Netanyahu says nuke negotiators must demand Iran change 'genocidal policy'
"This is a regime committed to our destruction," Netanyahu said, at a forum on U.S.-Israel relations hosted by the Brookings Institution.
The Israeli leader continued to sound a deeply skeptical tone toward the short-term deal struck last month in Geneva to scale back Iran's nuclear efforts in exchange for rolling back sanctions. He said any long-term deal must end Iran's "military nuclear capability."
But Netanyahu said the talks also must include an "unequivocal demand" for Iran to not just tweak the "minutiae" of its nuclear program, but change its entire policy toward Israel.
"I don't think any of us can overstate the Iranian danger," he said.
Netanyahu spoke a day after President Obama addressed the same forum and cast doubt on the deal with Iran.
"If you ask me what is the likelihood that we're able to arrive at the end state ... I wouldn't say that it's more than 50-50," Obama said. "But we have to try."
Netanyahu and Obama have been at odds over the deal with Iran, and the remarks by Obama could have been an effort to show the Israeli leader he shares his skepticism.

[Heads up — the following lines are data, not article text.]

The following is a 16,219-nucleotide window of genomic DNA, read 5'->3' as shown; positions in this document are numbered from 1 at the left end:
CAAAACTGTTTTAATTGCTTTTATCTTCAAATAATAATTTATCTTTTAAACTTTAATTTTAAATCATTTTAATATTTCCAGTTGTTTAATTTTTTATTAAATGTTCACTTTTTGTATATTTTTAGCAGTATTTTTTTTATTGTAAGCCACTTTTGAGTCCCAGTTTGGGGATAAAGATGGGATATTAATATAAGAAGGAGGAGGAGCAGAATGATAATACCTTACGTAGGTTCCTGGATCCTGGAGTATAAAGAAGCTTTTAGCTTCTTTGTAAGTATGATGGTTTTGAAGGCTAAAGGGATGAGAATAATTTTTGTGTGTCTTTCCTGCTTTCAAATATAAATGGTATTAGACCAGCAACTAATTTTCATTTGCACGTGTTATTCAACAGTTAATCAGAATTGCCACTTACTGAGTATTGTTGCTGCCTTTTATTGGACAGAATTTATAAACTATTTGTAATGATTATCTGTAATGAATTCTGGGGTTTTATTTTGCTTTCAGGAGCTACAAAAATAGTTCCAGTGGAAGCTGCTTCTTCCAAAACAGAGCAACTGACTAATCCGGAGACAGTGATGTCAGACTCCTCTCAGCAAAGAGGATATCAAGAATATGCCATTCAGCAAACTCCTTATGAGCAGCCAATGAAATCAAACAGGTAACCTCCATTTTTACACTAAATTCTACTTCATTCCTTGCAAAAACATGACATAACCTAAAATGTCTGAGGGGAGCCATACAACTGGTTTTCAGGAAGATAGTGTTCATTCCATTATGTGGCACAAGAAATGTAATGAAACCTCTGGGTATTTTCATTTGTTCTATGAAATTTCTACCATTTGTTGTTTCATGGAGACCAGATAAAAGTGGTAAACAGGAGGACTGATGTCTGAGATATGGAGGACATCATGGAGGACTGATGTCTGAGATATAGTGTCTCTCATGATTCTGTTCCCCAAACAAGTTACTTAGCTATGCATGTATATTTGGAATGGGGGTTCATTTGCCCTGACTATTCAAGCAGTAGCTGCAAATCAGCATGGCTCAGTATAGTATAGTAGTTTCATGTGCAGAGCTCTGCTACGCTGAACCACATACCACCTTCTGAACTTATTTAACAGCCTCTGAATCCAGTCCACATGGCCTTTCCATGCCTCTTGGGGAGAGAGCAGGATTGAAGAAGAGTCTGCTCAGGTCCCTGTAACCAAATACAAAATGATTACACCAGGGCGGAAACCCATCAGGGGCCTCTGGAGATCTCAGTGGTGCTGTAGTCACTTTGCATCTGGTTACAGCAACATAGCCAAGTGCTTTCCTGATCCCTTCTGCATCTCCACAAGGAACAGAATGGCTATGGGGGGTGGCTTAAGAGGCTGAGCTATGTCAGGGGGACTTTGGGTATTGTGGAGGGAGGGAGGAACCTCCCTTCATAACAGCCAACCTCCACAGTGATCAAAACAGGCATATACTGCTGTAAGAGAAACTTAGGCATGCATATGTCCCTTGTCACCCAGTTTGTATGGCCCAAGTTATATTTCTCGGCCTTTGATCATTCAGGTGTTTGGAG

Netanyahu on Sunday stressed that the Israel-U.S. bond is an "indispensable alliance" in this effort and the two nations will continue to work together on Iran.
But he said "the jury is still out" on Iran's intentions.
He questioned why Iran continues to take such steps as developing ballistic missiles, and said any final deal should make sure Iran is not a "threshold nuclear weapon state," allowed to cross that line when it wishes.
He said diplomacy is the preferred course, but said the military option must be on the table and suggested sanctions could even be increased during talks.
Israel is "prepared to do what is necessary," he said.
The goal of the talks is to eliminate the possibility of Iran assembling a nuclear arsenal, even if any deal might let Iran continue enriching uranium at lower levels not easily convertible into weapons-grade material.
Israel has complained that the short-term deal struck in Geneva gave Iran too much leeway and has voiced concern about where these talks will lead.
Secretary of State John Kerry, who opened his address to the forum with a discussion of the state of the Israeli-Palestinian peace talks, echoed Obama's skepticism of Iran when he said,
"As we enter negotiations for a final, comprehensive agreement, we absolutely do so with our eyes wide open, and, as yet, I have to say, unconvinced that Iran will absolutely make all the decisions, the hard decisions necessary to reach such an agreement."
The Associated Press contributed to this report.